Since most Australian residents are automatically covered by Medicare, the Government’s public health system, they typically won’t explore other health care options. In fact, they may not even know private health insurance is available for them.
However, if you want to reduce surgery waiting times or be compensated for dental and ambulance fees, keep reading.
What is Covered Under Public Health?
Before discussing what can be gained when you buy a more comprehensive health insurance coverage, let’s take a look at what you have rights to as an Australian tax-paying citizen:
- Public health treatment at the hospital
- Doctors visits, whether they’re planned or unplanned
- Tests and exams issued by the doctor during your appointment
- Routine eye tests initiated by an optometrist
- Doctor consultation fees (sometimes specialists fees)
- Certain therapeutic or surgical procedures performed inside a doctors clinic
- Life-threatening surgical procedures that must be performed in a hospital
- A few public health dentistry procedures, like wisdom teeth removal
- Whatever is publicly covered for Cleft lips, Palate Schemes, and EPC programs
- Health management procedures, like for certain chronic diseases
- Basic coverage for pharmaceutical drugs and medications
Thankfully, Australia’s Medicare system is already substantial enough to cover most emergencies and hospital procedures through taxes, and most Aussies won’t require more than what’s offered.
Still, there are many health treatments that aren’t covered by public health.
What is Covered Under Private Health?
Under private health insurance, you’ll receive the same quality medical treatment as those under Medicare. However, Australians who choose to be covered under private health insurance gain access to private hospitals, their choice of hospital doctors, and the ability to request their own room.
As it stands, private health insurance exists to take the strain off of public health care.
Under private health, you’ll receive certain services depending on your plan:
- Ambulance services
- Emergency department and facility fees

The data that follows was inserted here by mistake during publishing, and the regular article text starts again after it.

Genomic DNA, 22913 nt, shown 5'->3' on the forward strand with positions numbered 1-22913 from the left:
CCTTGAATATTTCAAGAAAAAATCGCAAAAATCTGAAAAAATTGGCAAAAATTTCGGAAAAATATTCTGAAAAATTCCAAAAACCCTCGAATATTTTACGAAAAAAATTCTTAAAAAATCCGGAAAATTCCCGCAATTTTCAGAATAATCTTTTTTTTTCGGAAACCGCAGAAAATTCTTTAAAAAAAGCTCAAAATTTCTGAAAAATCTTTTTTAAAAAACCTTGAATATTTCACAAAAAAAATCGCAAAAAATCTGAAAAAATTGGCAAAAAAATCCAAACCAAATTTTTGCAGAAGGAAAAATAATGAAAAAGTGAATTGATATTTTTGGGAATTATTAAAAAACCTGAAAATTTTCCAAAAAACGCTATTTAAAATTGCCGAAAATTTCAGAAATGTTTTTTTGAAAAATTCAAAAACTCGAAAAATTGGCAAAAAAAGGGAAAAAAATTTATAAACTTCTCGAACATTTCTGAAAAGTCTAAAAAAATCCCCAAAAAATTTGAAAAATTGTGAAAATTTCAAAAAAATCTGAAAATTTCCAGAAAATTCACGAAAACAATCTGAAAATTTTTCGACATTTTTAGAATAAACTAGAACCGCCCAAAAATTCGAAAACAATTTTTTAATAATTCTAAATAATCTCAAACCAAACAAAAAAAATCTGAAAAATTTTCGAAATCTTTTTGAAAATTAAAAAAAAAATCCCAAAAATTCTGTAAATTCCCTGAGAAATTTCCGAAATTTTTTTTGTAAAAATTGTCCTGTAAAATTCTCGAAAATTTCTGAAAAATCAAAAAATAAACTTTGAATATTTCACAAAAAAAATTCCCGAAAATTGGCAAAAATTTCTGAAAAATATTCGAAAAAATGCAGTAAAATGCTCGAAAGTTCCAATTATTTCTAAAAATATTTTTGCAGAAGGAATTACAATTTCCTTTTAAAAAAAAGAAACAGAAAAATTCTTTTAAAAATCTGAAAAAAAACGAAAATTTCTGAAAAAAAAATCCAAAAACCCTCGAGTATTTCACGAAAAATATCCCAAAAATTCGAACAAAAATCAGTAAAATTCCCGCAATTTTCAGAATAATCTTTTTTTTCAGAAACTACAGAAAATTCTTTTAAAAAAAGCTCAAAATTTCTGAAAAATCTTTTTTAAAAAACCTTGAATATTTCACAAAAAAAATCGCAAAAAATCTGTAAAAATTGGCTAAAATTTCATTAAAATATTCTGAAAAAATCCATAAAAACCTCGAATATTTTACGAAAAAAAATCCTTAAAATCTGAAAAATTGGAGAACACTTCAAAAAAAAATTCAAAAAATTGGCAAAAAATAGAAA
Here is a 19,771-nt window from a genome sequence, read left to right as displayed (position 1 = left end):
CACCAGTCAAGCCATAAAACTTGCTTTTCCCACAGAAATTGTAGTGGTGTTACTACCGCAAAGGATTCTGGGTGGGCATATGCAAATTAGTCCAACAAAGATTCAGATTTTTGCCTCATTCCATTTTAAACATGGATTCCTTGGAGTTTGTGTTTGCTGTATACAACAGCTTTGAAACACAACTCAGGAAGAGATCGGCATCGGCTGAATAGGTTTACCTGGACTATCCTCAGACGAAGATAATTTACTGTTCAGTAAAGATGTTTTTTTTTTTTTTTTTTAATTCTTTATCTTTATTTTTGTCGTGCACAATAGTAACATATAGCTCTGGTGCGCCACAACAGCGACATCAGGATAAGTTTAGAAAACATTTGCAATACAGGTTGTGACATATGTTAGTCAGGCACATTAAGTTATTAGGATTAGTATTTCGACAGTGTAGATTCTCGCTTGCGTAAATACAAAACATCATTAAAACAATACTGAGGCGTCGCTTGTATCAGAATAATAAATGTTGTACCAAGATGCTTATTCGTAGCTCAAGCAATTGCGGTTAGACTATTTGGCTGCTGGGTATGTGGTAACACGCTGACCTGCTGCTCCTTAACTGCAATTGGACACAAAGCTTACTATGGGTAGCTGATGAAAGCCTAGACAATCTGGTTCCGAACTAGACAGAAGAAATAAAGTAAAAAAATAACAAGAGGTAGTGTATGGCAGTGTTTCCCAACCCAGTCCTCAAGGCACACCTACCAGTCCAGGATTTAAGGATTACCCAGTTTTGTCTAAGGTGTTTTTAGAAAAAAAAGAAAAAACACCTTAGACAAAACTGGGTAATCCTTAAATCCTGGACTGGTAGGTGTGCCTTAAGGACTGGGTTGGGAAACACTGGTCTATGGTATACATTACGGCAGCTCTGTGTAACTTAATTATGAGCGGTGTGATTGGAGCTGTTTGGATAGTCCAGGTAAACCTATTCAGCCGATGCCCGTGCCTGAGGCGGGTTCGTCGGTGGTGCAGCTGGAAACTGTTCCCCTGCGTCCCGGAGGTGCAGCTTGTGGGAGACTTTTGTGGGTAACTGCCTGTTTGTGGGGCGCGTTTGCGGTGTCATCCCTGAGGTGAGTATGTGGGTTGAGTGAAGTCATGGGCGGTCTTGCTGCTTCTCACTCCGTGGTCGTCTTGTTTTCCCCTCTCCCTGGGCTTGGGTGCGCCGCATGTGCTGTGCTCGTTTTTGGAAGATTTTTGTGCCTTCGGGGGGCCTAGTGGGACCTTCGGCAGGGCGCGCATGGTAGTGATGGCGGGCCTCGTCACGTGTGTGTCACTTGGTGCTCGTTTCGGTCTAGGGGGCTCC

- Cosmetic or non-necessary clinical surgeries
- International comprehensive health coverage
- Routine dental treatments and examinations
- Eye, speech, and occupational therapy
- Physiotherapy and Chiropractic services
- Psychological (mental health) services
- Appliances that aid the 5 senses, like hearing aids
- Glasses and contact lenses
- Nursing home care
- Better drug coverage
The services that become available to you are determined mainly by the type of private health policy and its subsequent add-ons you buy into. For each health care add-on, you’ll pay extra.
For example, top hospital coverage will cover chosen doctor’s fees, hospital expenses, and private hospital bills. However, medium hospital coverage will only cover pregnancy, cataract procedures, joint replacements, and dialysis for kidney failure.
General (extra) coverage lets you add on as many extras as you want, provided you can pay for the premiums.
On top of the above benefits, private health insurance gives you access to rebates, like the Private Health Insurance Rebate.
However, if you don’t pay for private health coverage before 30, you will be subjected to higher rates under the Lifetime Health Coverage Act.
If you earn over a set amount and still choose not to pay into a private health insurance plan, you’ll be issued a Medicare Levy Surcharge.
The Government introduced this surcharge on the off chance it will encourage those that can pay for private health care to do so finally.
Public Health vs. Private Health: What’s Better?
The average Aussie won’t have much need for private health insurance unless they have a specific condition that may become expensive without the added coverage. However, there’s no denying the amount of privilege private health insurance brings if you can afford it.
If you’re well off but not well enough to receive the Medicare Levy Surcharge, you’ll still get a lot of value.
Anyone well-off enough to receive the Medicare Levy Surcharge should immediately apply for private health insurance to remove that yearly bill. What’s more, wealthier, younger Aussies should opt-in ASAP, so they avoid paying more under the Lifetime Coverage Act.